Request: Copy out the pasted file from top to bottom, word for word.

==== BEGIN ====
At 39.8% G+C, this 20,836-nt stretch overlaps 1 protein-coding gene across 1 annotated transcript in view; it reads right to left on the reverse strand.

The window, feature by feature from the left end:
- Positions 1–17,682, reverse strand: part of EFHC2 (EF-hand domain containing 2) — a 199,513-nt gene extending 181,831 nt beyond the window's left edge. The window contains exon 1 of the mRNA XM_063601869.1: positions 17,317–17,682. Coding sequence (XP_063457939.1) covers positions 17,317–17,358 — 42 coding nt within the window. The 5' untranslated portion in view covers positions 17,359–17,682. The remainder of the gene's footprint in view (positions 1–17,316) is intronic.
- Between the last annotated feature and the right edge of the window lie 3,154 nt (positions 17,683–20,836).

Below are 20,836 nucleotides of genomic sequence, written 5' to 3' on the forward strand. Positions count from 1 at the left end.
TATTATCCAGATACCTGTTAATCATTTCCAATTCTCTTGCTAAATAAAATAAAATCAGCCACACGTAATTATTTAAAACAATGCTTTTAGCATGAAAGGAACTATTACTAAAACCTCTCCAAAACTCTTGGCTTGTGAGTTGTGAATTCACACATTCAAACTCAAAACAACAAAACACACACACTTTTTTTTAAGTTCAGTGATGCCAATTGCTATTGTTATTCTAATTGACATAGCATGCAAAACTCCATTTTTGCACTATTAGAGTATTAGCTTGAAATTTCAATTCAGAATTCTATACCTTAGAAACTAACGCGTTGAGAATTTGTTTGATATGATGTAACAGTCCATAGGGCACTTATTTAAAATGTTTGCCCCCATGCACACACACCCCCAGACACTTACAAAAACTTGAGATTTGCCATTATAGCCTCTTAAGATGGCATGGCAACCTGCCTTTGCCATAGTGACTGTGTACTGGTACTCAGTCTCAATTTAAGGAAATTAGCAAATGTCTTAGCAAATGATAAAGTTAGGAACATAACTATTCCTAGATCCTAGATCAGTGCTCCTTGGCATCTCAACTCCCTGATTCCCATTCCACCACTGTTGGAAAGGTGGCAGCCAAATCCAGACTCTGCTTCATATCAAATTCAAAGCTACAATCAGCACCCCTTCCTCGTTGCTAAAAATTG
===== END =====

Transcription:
At 39.8% G+C, this 20,836-nt stretch overlaps 1 protein-coding gene across 1 annotated transcript in view; it reads right to left on the reverse strand.

The window, feature by feature from the left end:
- Positions 1–17,682, reverse strand: part of EFHC2 (EF-hand domain containing 2) — a 199,513-nt gene extending 181,831 nt beyond the window's left edge. The window contains exon 1 of the mRNA XM_063601869.1: positions 17,317–17,682. Coding sequence (XP_063457939.1) covers positions 17,317–17,358 — 42 coding nt within the window. The 5' untranslated portion in view covers positions 17,359–17,682. The remainder of the gene's footprint in view (positions 1–17,316) is intronic.
- Between the last annotated feature and the right edge of the window lie 3,154 nt (positions 17,683–20,836).

Below are 20,836 nucleotides of genomic sequence, written 5' to 3' on the forward strand. Positions count from 1 at the left end.
TATTATCCAGATACCTGTTAATCATTTCCAATTCTCTTGCTAAATAAAATAAAATCAGCCACACGTAATTATTTAAAACAATGCTTTTAGCATGAAAGGAACTATTACTAAAACCTCTCCAAAACTCTTGGCTTGTGAGTTGTGAATTCACACATTCAAACTCAAAACAACAAAACACACACACTTTTTTTTAAGTTCAGTGATGCCAATTGCTATTGTTATTCTAATTGACATAGCATGCAAAACTCCATTTTTGCACTATTAGAGTATTAGCTTGAAATTTCAATTCAGAATTCTATACCTTAGAAACTAACGCGTTGAGAATTTGTTTGATATGATGTAACAGTCCATAGGGCACTTATTTAAAATGTTTGCCCCCATGCACACACACCCCCAGACACTTACAAAAACTTGAGATTTGCCATTATAGCCTCTTAAGATGGCATGGCAACCTGCCTTTGCCATAGTGACTGTGTACTGGTACTCAGTCTCAATTTAAGGAAATTAGCAAATGTCTTAGCAAATGATAAAGTTAGGAACATAACTATTCCTAGATCCTAGATCAGTGCTCCTTGGCATCTCAACTCCCTGATTCCCATTCCACCACTGTTGGAAAGGTGGCAGCCAAATCCAGACTCTGCTTCATATCAAATTCAAAGCTACAATCAGCACCCCTTCCTCGTTGCTAAAAATTG